1. If the skill has intents or Q&A, make sure it has been trained. You must train it before you can publish it.
  2. From the Skill Catalog, locate the version that you want to publish.

  3. Click the Options icon, and select Publish.

    The skill version in the Skill Catalog now has a lock icon to show that it’s published.

The Skill Development Process

Once you have the skill created and named, you can begin development. Here’s a bird’s-eye view of the development process.
  1. Create Intents—Start off by creating intents. Intents illustrate your use case by describing the various actions that your skill helps its users complete. If your skill enables users to perform various banking transactions, for example, then you could create intents like CheckBalance or TransferMoney. Intents not only describe what your skill can do, they are also the key to your skill’s intelligence: they enable it to recognize user input because each intent has a set of typical user statements known as utterances associated with it. While these phrases share the same meaning, they make your skill resilient because they’re also varied (for example, What’s my savings account balance? and How much is in my checking account?). See Intents.

  2. Train the Skill—To enable your skill to reference intents when it parses the user input, you need to train it. Specifically, you need to train it with the intents and their utterances (collectively, the training data), so that it can resolve the user input to one of the intents. By training your skill, you leverage the language intelligence framework. Its algorithms enable your skill to not only recognize the sample phrases that belong to each intent, but similar phrases as well. See Intent Training and Testing.

  3. Create Entities— In some cases, you may need to provide some context to enable your skill to complete a user request. While some user requests might resolve to the same intent (What’s my savings account balance? and How much is in my checking account? would both resolve to the CheckBalance intent, for example), they are nonetheless asking for different things. To clarify the request, you would add an entity. Using the banking skill example, an entity called AccountType, which defines values called checking and saving would enable the skill to parse the user request and respond appropriately. See Entities.

  4. Create the Dialog Flow— Next, you need to give the skill the wherewithal to express its intelligence to its users by creating the dialog flow. The dialog flow describes how you skill reacts as different intents are resolved. It defines what your skill says to its users, how it prompts them for input, and how it returns data. Think of the dialog flow as a flow chart that’s been transposed to a simple markdown language. In Digital Assistant, this markdown language is a version of YAML called OBotML. See The Dialog Flow Definition.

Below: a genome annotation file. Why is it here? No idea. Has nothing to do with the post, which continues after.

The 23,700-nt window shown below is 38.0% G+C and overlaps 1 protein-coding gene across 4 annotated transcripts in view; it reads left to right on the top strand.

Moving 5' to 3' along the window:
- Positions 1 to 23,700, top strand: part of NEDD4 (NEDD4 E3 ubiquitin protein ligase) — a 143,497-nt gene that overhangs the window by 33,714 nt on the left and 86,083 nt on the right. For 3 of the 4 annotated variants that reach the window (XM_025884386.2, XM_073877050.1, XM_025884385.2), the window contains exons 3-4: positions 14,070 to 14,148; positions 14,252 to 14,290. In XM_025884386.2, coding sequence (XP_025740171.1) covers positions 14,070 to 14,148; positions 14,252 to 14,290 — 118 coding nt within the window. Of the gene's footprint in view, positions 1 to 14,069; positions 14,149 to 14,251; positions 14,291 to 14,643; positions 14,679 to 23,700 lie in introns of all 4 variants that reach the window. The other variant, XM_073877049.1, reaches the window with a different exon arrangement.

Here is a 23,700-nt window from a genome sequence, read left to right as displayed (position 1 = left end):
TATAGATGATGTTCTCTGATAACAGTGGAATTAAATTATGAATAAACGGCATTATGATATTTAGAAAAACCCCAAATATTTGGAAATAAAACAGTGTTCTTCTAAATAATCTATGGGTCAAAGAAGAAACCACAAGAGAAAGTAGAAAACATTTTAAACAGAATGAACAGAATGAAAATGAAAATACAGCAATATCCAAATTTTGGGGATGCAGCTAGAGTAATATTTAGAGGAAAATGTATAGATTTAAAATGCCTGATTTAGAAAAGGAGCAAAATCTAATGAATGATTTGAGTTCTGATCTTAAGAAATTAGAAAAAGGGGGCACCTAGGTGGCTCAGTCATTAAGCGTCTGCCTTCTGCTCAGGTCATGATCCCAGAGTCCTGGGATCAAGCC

5. Integrate Custom Components—At this point, your skill can recognize input, but it can’t respond to it. To put your skill’s intelligence to work, you need to add components. Components enable your skill to do its job. There are two types of components: the ones we provide that perform functions ranging from holding the intent that’s resolved from the user’s message to outputting text, and the ones that you create to perform tasks specific to a particular skill like checking an account balance. See Task 3: Configure a Component Service.

  6. Test the Skill—Once you’ve started your dialog flow, you can chat with your skill to test it out.

  7. (Optionally) Route to Channels for User Messaging and Other Capabilities—If your skill will not be added to a digital assistant, you'll need to add it to one or more channels. Users chat with your skill through various messaging platforms, proprietary messaging apps, and web pages. You can route one or more of these user messaging channels to your skill. It runs equally well on any of them, whether they’re text-only or support scrolling cards, UI elements, and images. In addition to these user-facing channels, there are other channels: one that links your skill to a customer-support system and another that routes notifications from an external application that prompts the skill to initiate a conversation.

  8. Review Insights Reports—After you've published your skill, you can review the Insights reports to find out if its customers are using it as intended. From high-level usage metrics and conversation trends to individual views of intents, their execution paths, and conversation transcripts, these reports give you different perspectives on how well your skill supports its customers, and where it prevents them from completing a task. These reports not only let you spot problem areas quickly, but they also suggest user input that can improve your skill's intent resolution. See Insights.